Written by: Kelly Steenhuisen
…Until we deal with invasive species.
In previously colonized countries, one mark on the landscape is rarely noticed but continues to negatively affect people in these areas: invasive plants.
The scorch marks green over and people move on, however, the problem still persists and the fires will rage again until it is fixed. The devastating fires in Cape Town, South Africa are the most recent example of how dangerous these colonial remnants can be. A fire allegedly started by homeless people on Table Mountain, was fueled into an inferno by the highly flammable Stone Pine trees planted by Cecil John Rhodes, causing it to spread over to the University of Cape Town – gutting the iconic library and other buildings. Palm trees closer to the university and ivy on the walls, led to fire right up to its destruction of history.
While homelessness is indeed an under-addressed side effect of the heartless, broken society that we live in, it is not why UCT’s library was destroyed and neither is the indigenous fynbos that needs an occasional fire for optimal health. There will be more fires on Table Mountain – whether started by homeless people or hikers, hot weather or glass bottles – and there should be, as the natural fynbos needs an occasional burn. However, a natural fire would not have raged as hot, huge or quickly as the one that burned away sacred history and priceless seeds.
South Africa has become home to many invasive plants, including plantation trees like: pine, wattle and gum, that are able to burn ten times hotter than the Western Cape Province’s native fynbos vegetation, and are known to explode when subjected to extreme heat. Not only does this make wildfires much more difficult to manage and more likely to burn buildings, it also increases the intensity of the fire beyond that which would be beneficial for the fynbos – preventing new indigenous seeds from sprouting whilst creating perfect conditions for invasive tree seeds to germinate. Loss of vegetation on the slopes of Cape Town’s beautiful mountains will lead to delicate species extinction, erosion, soil quality degradation, less food for animals and will affect hiking for locals and tourists alike.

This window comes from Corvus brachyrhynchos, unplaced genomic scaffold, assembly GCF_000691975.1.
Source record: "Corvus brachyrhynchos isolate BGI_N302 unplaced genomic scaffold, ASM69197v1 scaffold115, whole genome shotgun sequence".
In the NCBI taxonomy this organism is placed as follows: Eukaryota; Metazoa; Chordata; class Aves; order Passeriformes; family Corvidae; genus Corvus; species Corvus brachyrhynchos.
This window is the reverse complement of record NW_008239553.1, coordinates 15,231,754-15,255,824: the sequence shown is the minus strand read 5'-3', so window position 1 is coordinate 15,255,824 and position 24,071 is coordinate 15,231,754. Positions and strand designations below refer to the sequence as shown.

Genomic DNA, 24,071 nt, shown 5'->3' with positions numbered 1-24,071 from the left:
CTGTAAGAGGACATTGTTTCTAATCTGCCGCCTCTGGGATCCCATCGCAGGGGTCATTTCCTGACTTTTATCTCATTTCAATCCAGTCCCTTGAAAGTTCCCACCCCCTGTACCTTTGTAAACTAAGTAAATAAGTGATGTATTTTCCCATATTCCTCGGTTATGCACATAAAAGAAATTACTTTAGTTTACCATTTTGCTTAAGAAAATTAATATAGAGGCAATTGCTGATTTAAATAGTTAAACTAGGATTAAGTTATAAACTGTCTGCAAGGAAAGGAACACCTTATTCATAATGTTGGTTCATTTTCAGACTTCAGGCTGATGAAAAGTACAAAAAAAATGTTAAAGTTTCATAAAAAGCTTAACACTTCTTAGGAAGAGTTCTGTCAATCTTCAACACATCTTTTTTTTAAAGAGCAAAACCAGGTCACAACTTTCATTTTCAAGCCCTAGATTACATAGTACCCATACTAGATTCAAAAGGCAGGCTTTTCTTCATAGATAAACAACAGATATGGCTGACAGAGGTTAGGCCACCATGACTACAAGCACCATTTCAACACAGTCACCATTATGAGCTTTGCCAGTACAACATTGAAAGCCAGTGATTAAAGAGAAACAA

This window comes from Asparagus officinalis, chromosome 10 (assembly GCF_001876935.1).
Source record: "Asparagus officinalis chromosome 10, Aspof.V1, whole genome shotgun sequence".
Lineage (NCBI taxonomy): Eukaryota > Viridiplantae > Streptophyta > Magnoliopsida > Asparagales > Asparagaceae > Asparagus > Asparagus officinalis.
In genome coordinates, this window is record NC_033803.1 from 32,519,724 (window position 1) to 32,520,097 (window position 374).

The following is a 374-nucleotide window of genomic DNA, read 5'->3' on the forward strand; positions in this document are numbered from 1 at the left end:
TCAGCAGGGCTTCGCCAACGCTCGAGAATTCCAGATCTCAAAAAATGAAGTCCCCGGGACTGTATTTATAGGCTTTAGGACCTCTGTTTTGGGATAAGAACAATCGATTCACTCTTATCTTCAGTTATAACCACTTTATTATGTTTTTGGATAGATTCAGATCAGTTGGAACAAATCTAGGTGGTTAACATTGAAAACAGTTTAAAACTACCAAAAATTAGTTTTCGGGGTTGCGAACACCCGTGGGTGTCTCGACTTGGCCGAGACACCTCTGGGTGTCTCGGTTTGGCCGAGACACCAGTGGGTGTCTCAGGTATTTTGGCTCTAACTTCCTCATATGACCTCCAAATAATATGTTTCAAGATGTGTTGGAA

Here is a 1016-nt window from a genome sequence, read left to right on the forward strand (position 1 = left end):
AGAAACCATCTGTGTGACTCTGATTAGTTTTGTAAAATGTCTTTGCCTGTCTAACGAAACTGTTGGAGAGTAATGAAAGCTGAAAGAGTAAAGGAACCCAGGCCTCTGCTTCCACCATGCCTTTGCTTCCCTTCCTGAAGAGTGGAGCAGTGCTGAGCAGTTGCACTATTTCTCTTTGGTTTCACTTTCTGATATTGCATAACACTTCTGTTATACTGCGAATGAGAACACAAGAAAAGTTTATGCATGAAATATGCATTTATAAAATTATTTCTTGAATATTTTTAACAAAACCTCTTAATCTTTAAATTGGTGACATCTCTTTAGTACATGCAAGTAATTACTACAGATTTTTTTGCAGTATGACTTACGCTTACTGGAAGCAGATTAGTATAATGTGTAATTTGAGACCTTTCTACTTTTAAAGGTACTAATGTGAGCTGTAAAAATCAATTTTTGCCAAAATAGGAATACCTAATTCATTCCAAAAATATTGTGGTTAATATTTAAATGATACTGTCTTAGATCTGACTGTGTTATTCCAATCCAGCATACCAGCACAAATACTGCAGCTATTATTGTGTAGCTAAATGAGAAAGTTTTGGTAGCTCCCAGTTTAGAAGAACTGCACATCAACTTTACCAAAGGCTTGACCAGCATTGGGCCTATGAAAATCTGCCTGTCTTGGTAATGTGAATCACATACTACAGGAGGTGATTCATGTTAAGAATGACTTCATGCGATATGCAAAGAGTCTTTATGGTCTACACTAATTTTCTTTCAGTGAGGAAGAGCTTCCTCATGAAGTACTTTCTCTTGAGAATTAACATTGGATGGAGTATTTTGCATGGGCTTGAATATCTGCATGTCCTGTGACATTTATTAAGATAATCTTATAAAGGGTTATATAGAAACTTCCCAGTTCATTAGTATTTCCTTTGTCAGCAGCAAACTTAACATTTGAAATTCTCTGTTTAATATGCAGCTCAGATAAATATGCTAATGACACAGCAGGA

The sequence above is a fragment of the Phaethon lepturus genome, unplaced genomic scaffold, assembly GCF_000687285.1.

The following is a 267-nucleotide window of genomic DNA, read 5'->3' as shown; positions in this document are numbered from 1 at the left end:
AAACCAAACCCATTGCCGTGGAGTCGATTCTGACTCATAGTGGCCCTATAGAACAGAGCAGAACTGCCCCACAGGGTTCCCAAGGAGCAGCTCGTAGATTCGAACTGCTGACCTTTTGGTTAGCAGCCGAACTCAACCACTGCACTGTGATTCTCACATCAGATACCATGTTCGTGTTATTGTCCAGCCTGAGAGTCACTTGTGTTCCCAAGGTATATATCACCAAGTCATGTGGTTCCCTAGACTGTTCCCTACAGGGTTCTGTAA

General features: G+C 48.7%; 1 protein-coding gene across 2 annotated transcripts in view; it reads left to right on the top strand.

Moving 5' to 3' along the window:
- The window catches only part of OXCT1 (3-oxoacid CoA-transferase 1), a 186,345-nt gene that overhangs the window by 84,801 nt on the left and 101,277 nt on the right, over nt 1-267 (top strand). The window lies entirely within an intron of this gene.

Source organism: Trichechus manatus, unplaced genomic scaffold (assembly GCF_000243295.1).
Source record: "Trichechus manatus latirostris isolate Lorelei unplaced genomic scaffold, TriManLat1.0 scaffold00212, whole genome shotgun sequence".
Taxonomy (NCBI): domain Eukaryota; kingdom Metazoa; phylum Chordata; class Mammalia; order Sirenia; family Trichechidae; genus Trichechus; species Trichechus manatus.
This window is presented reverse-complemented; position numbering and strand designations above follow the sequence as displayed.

The fynbos biome of South Africa is home to around 9000 plant species, making it one of the most diverse in the world, and many of these special plants are critically endangered. For this reason, some areas of the Western Cape fynbos have been declared a UNESCO World Heritage site. These areas would only naturally burn every 15 years. Humans on the mountains for various reasons increase the frequency of fires but, invasive plants fuel them into infernos. Too frequent burning degrades the fynbos by burning plants that are too young to survive fire and those that have no yet developed the necessary seeds to facilitate fire-fuelled plant succession.
A research team found the same phenomenon – invasive pine trees in the place of indigenous fynbos vegetation and natural forests - to have significantly increased the severity of the devastating 2017 fires that hit Knysna, South Africa. The famous Knysna fires burnt 15 000Ha over four days, killing seven people and countless animals.
While it is important to accept that living in Africa means living with fire, the fires that have made the news over recent years have not been natural and climate change will only exasperate this in future. The government department, Working on Fire, has been slowly removing invasives between fire events but, it does not seem to be enough… not to mention the spraying of poisons by this and other departments.
As citizens across the world, we can all make a huge impact by planting only indigenous and edible species in our private gardens, educating ourselves on invasive, indigenous and endemic plants and their interaction within our local ecosystems, volunteering and campaigning to remove invasive species from public spaces near us and putting pressure on government departments to step up their game.